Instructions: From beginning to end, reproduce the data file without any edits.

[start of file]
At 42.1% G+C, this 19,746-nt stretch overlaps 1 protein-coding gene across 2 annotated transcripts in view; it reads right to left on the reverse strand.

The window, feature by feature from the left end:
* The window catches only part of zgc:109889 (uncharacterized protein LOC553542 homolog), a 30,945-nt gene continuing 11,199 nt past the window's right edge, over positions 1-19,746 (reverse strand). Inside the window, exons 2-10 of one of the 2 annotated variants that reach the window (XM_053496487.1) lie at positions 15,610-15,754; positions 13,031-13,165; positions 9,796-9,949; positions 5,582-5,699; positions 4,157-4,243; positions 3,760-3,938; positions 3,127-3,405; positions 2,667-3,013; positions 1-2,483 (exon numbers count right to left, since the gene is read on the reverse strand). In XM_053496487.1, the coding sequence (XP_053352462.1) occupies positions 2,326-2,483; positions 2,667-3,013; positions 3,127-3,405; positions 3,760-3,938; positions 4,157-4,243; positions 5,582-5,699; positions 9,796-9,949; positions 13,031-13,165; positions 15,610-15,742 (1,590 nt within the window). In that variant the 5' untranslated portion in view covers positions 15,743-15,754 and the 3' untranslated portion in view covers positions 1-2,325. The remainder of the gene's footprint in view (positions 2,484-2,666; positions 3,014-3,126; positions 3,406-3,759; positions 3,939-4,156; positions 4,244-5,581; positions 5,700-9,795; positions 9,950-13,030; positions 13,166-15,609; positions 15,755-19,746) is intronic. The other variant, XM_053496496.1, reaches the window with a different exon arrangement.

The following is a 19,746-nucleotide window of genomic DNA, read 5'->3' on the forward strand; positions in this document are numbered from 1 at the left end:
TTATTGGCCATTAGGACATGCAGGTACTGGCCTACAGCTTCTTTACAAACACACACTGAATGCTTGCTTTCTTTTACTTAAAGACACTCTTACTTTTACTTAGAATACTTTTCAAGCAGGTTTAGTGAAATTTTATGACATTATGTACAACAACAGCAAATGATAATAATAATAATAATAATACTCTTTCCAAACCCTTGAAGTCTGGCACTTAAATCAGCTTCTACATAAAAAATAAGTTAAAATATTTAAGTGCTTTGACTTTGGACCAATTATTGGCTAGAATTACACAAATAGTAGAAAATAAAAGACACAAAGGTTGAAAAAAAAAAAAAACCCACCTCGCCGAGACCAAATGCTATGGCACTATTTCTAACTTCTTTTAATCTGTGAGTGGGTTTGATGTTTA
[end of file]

At 42.1% G+C, this 19,746-nt stretch overlaps 1 protein-coding gene across 2 annotated transcripts in view; it reads right to left on the reverse strand.

The window, feature by feature from the left end:
* The window catches only part of zgc:109889 (uncharacterized protein LOC553542 homolog), a 30,945-nt gene continuing 11,199 nt past the window's right edge, over positions 1-19,746 (reverse strand). Inside the window, exons 2-10 of one of the 2 annotated variants that reach the window (XM_053496487.1) lie at positions 15,610-15,754; positions 13,031-13,165; positions 9,796-9,949; positions 5,582-5,699; positions 4,157-4,243; positions 3,760-3,938; positions 3,127-3,405; positions 2,667-3,013; positions 1-2,483 (exon numbers count right to left, since the gene is read on the reverse strand). In XM_053496487.1, the coding sequence (XP_053352462.1) occupies positions 2,326-2,483; positions 2,667-3,013; positions 3,127-3,405; positions 3,760-3,938; positions 4,157-4,243; positions 5,582-5,699; positions 9,796-9,949; positions 13,031-13,165; positions 15,610-15,742 (1,590 nt within the window). In that variant the 5' untranslated portion in view covers positions 15,743-15,754 and the 3' untranslated portion in view covers positions 1-2,325. The remainder of the gene's footprint in view (positions 2,484-2,666; positions 3,014-3,126; positions 3,406-3,759; positions 3,939-4,156; positions 4,244-5,581; positions 5,700-9,795; positions 9,950-13,030; positions 13,166-15,609; positions 15,755-19,746) is intronic. The other variant, XM_053496496.1, reaches the window with a different exon arrangement.

The following is a 19,746-nucleotide window of genomic DNA, read 5'->3' on the forward strand; positions in this document are numbered from 1 at the left end:
TTATTGGCCATTAGGACATGCAGGTACTGGCCTACAGCTTCTTTACAAACACACACTGAATGCTTGCTTTCTTTTACTTAAAGACACTCTTACTTTTACTTAGAATACTTTTCAAGCAGGTTTAGTGAAATTTTATGACATTATGTACAACAACAGCAAATGATAATAATAATAATAATAATACTCTTTCCAAACCCTTGAAGTCTGGCACTTAAATCAGCTTCTACATAAAAAATAAGTTAAAATATTTAAGTGCTTTGACTTTGGACCAATTATTGGCTAGAATTACACAAATAGTAGAAAATAAAAGACACAAAGGTTGAAAAAAAAAAAAAACCCACCTCGCCGAGACCAAATGCTATGGCACTATTTCTAACTTCTTTTAATCTGTGAGTGGGTTTGATGTTTA